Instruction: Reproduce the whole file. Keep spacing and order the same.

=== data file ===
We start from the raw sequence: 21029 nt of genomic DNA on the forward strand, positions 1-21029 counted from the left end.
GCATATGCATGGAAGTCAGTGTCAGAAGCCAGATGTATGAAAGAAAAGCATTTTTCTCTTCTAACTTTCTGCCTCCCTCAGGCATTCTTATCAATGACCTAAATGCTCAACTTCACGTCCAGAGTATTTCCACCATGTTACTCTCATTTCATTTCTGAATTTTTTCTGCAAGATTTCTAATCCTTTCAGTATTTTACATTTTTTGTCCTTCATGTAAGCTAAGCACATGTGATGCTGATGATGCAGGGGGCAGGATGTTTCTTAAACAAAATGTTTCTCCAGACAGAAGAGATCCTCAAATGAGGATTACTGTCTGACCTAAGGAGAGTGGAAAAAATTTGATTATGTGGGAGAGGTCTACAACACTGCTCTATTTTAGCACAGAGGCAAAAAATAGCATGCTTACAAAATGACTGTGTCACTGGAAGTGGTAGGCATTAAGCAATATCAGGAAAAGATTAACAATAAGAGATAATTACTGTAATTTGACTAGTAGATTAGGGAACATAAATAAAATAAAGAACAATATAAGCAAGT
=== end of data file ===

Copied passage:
We start from the raw sequence: 21029 nt of genomic DNA on the forward strand, positions 1-21029 counted from the left end.
GCATATGCATGGAAGTCAGTGTCAGAAGCCAGATGTATGAAAGAAAAGCATTTTTCTCTTCTAACTTTCTGCCTCCCTCAGGCATTCTTATCAATGACCTAAATGCTCAACTTCACGTCCAGAGTATTTCCACCATGTTACTCTCATTTCATTTCTGAATTTTTTCTGCAAGATTTCTAATCCTTTCAGTATTTTACATTTTTTGTCCTTCATGTAAGCTAAGCACATGTGATGCTGATGATGCAGGGGGCAGGATGTTTCTTAAACAAAATGTTTCTCCAGACAGAAGAGATCCTCAAATGAGGATTACTGTCTGACCTAAGGAGAGTGGAAAAAATTTGATTATGTGGGAGAGGTCTACAACACTGCTCTATTTTAGCACAGAGGCAAAAAATAGCATGCTTACAAAATGACTGTGTCACTGGAAGTGGTAGGCATTAAGCAATATCAGGAAAAGATTAACAATAAGAGATAATTACTGTAATTTGACTAGTAGATTAGGGAACATAAATAAAATAAAGAACAATATAAGCAAGT